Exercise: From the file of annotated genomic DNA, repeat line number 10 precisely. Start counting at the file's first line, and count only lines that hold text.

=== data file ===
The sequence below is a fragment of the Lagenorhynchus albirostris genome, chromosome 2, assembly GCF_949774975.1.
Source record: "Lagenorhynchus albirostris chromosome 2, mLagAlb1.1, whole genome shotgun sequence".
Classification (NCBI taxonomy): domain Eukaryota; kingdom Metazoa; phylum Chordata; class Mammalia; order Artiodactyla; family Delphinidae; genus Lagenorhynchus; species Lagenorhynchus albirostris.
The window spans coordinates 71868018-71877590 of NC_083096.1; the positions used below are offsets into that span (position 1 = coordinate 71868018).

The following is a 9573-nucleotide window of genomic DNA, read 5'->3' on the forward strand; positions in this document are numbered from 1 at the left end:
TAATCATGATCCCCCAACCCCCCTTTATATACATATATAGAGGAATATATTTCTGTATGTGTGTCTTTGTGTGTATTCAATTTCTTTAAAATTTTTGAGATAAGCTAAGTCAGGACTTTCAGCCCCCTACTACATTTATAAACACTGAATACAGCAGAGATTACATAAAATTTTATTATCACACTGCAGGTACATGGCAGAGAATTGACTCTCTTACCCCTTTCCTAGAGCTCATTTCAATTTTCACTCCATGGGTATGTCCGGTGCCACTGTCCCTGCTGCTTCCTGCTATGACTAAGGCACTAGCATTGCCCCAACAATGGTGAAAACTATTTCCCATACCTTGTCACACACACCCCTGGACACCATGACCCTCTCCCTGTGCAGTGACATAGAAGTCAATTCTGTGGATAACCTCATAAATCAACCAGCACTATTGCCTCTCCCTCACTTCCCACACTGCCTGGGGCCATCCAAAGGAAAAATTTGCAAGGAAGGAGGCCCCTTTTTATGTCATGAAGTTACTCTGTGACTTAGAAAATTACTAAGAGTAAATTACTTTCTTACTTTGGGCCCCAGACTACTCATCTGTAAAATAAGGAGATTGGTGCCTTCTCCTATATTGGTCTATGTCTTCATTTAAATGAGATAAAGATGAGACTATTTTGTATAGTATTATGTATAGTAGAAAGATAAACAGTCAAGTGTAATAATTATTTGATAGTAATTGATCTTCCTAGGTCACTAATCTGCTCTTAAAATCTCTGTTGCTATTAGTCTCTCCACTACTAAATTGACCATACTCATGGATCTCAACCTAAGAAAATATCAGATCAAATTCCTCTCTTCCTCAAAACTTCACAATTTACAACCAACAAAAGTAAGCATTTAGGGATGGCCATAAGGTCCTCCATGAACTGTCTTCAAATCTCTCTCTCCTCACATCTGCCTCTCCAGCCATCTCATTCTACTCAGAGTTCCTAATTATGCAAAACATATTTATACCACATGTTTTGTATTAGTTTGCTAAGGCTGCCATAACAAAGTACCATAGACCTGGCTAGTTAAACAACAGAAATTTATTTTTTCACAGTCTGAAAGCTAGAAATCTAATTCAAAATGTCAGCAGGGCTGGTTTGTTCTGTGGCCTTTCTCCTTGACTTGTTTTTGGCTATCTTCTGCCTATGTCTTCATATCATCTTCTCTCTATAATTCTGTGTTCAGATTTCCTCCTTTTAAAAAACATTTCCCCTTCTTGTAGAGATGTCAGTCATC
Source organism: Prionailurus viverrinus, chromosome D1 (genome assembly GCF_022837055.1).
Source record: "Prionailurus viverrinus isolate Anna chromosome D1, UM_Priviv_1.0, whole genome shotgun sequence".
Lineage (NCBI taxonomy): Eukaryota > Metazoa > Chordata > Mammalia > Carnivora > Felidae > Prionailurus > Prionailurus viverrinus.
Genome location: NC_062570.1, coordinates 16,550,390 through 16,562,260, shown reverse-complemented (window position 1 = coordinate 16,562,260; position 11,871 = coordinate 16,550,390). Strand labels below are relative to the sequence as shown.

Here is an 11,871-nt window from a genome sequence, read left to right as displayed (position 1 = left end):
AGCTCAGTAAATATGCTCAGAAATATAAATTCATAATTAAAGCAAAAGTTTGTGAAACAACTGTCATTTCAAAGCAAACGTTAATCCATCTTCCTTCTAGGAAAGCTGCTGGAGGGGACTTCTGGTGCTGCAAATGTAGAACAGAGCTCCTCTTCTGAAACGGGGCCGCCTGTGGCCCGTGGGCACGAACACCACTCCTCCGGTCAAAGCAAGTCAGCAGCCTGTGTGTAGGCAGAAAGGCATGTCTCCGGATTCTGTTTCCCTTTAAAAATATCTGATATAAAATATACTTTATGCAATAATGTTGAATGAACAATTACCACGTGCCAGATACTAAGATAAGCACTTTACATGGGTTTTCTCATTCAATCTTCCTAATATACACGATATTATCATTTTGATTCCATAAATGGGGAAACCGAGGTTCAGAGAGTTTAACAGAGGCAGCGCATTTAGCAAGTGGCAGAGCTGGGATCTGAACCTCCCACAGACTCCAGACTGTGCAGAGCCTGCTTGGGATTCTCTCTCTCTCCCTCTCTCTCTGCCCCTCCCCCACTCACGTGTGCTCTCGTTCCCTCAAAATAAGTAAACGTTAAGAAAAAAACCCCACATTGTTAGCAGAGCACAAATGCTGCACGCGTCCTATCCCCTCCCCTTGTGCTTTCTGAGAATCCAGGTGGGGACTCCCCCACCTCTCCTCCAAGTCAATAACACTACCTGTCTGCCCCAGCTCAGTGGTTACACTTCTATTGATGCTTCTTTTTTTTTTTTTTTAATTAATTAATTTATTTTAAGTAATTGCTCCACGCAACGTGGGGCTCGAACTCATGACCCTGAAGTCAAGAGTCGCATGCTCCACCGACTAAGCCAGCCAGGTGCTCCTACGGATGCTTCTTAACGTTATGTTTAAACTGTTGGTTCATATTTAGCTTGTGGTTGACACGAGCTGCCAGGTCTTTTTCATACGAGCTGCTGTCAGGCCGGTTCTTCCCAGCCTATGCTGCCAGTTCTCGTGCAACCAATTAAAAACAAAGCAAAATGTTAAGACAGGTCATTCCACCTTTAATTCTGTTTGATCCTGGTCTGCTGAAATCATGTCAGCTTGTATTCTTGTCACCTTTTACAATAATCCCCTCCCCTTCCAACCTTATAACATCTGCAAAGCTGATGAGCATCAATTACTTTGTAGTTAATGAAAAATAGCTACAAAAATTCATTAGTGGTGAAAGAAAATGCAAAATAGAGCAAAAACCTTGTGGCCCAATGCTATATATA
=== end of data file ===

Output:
Genome location: NC_062570.1, coordinates 16,550,390 through 16,562,260, shown reverse-complemented (window position 1 = coordinate 16,562,260; position 11,871 = coordinate 16,550,390). Strand labels below are relative to the sequence as shown.